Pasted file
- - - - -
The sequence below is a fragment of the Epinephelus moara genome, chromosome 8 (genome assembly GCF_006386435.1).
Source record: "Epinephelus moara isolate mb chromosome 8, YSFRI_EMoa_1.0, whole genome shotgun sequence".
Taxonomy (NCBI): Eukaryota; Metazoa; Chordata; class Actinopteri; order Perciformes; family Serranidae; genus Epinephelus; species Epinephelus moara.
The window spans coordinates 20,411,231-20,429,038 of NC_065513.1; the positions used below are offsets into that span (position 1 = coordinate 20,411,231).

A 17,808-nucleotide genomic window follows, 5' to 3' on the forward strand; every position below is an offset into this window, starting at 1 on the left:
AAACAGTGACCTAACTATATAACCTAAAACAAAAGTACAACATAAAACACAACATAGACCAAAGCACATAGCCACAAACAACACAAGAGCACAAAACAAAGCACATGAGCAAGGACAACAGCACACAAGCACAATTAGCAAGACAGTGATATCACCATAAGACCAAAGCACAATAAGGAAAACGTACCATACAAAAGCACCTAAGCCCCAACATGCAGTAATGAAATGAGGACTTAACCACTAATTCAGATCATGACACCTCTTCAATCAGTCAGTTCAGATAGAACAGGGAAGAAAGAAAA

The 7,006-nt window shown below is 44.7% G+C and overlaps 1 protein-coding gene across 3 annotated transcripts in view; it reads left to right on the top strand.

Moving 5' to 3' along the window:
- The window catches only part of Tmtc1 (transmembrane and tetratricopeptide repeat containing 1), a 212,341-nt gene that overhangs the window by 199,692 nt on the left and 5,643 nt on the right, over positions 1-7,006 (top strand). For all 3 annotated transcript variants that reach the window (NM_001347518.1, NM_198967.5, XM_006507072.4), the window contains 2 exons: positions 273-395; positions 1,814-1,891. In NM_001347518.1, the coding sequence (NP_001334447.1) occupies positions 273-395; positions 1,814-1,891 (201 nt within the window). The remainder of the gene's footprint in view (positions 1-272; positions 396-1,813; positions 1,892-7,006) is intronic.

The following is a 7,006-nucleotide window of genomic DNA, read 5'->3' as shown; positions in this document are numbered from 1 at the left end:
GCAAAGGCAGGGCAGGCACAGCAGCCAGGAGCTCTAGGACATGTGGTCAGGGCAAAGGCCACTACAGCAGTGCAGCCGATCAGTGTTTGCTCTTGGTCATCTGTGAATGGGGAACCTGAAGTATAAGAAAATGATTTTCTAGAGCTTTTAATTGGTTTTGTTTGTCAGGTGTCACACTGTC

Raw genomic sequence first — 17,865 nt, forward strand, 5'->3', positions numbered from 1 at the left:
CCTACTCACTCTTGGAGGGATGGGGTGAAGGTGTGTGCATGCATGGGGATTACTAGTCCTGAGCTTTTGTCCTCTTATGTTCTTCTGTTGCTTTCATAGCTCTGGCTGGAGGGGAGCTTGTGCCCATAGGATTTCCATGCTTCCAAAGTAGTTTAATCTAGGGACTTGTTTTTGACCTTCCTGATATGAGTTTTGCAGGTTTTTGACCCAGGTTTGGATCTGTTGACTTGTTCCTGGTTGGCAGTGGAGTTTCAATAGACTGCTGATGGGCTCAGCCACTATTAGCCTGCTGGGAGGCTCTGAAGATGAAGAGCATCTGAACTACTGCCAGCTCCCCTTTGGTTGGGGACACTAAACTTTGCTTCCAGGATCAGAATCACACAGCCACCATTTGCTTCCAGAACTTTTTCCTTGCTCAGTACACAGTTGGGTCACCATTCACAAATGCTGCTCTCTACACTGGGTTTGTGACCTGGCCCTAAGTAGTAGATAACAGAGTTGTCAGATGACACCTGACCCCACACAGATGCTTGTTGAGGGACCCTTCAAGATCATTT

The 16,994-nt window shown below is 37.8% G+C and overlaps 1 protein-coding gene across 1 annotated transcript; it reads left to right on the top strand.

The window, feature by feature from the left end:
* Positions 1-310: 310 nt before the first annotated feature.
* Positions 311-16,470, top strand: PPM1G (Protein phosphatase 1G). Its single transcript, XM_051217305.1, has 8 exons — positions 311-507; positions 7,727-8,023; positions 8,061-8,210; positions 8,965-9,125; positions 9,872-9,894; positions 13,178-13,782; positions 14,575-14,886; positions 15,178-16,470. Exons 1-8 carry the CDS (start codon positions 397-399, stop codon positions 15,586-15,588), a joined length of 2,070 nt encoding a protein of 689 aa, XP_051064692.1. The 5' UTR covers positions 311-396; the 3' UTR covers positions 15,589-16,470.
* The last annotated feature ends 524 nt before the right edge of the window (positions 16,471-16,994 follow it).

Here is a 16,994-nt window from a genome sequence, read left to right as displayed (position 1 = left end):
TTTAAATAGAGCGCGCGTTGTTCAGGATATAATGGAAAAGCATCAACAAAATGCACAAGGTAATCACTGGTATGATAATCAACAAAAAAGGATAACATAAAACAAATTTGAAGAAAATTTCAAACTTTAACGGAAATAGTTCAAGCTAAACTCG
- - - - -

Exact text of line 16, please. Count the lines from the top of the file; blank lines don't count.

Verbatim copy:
* Positions 1-310: 310 nt before the first annotated feature.